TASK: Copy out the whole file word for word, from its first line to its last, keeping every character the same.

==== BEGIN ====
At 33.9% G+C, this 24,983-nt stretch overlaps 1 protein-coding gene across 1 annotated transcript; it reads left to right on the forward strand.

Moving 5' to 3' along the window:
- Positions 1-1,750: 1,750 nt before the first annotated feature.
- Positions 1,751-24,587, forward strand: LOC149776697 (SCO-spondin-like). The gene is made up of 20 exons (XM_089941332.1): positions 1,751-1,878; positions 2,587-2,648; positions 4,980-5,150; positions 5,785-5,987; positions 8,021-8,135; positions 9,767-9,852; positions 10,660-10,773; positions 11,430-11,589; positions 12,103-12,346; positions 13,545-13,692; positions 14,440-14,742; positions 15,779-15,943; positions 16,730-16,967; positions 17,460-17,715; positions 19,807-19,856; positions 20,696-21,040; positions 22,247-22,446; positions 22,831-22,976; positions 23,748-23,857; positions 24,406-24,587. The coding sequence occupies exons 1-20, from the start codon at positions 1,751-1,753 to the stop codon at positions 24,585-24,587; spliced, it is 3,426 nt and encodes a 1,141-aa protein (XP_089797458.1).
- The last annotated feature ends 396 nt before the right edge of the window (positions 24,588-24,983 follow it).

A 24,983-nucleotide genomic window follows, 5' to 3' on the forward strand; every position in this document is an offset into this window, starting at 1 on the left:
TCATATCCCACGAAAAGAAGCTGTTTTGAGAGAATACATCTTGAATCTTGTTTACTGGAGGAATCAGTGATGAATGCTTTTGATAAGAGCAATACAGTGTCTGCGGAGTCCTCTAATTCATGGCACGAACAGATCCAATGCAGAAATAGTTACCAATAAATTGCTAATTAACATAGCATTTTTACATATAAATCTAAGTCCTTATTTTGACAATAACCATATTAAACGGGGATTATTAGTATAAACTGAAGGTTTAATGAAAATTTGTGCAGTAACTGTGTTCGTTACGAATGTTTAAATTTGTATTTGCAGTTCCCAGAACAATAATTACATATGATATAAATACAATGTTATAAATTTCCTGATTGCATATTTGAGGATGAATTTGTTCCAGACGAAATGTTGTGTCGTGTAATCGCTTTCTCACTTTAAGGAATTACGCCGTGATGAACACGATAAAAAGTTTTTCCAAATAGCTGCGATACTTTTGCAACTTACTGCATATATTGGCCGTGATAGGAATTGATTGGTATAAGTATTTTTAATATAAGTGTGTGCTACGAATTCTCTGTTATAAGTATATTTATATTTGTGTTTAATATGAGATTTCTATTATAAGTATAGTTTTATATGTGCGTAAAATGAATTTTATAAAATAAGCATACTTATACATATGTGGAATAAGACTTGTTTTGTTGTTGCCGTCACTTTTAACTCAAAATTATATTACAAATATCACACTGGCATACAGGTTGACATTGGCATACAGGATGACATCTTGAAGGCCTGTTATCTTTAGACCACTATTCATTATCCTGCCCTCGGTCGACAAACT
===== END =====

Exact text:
At 33.9% G+C, this 24,983-nt stretch overlaps 1 protein-coding gene across 1 annotated transcript; it reads left to right on the forward strand.

Moving 5' to 3' along the window:
- Positions 1-1,750: 1,750 nt before the first annotated feature.
- Positions 1,751-24,587, forward strand: LOC149776697 (SCO-spondin-like). The gene is made up of 20 exons (XM_089941332.1): positions 1,751-1,878; positions 2,587-2,648; positions 4,980-5,150; positions 5,785-5,987; positions 8,021-8,135; positions 9,767-9,852; positions 10,660-10,773; positions 11,430-11,589; positions 12,103-12,346; positions 13,545-13,692; positions 14,440-14,742; positions 15,779-15,943; positions 16,730-16,967; positions 17,460-17,715; positions 19,807-19,856; positions 20,696-21,040; positions 22,247-22,446; positions 22,831-22,976; positions 23,748-23,857; positions 24,406-24,587. The coding sequence occupies exons 1-20, from the start codon at positions 1,751-1,753 to the stop codon at positions 24,585-24,587; spliced, it is 3,426 nt and encodes a 1,141-aa protein (XP_089797458.1).
- The last annotated feature ends 396 nt before the right edge of the window (positions 24,588-24,983 follow it).

A 24,983-nucleotide genomic window follows, 5' to 3' on the forward strand; every position in this document is an offset into this window, starting at 1 on the left:
TCATATCCCACGAAAAGAAGCTGTTTTGAGAGAATACATCTTGAATCTTGTTTACTGGAGGAATCAGTGATGAATGCTTTTGATAAGAGCAATACAGTGTCTGCGGAGTCCTCTAATTCATGGCACGAACAGATCCAATGCAGAAATAGTTACCAATAAATTGCTAATTAACATAGCATTTTTACATATAAATCTAAGTCCTTATTTTGACAATAACCATATTAAACGGGGATTATTAGTATAAACTGAAGGTTTAATGAAAATTTGTGCAGTAACTGTGTTCGTTACGAATGTTTAAATTTGTATTTGCAGTTCCCAGAACAATAATTACATATGATATAAATACAATGTTATAAATTTCCTGATTGCATATTTGAGGATGAATTTGTTCCAGACGAAATGTTGTGTCGTGTAATCGCTTTCTCACTTTAAGGAATTACGCCGTGATGAACACGATAAAAAGTTTTTCCAAATAGCTGCGATACTTTTGCAACTTACTGCATATATTGGCCGTGATAGGAATTGATTGGTATAAGTATTTTTAATATAAGTGTGTGCTACGAATTCTCTGTTATAAGTATATTTATATTTGTGTTTAATATGAGATTTCTATTATAAGTATAGTTTTATATGTGCGTAAAATGAATTTTATAAAATAAGCATACTTATACATATGTGGAATAAGACTTGTTTTGTTGTTGCCGTCACTTTTAACTCAAAATTATATTACAAATATCACACTGGCATACAGGTTGACATTGGCATACAGGATGACATCTTGAAGGCCTGTTATCTTTAGACCACTATTCATTATCCTGCCCTCGGTCGACAAACT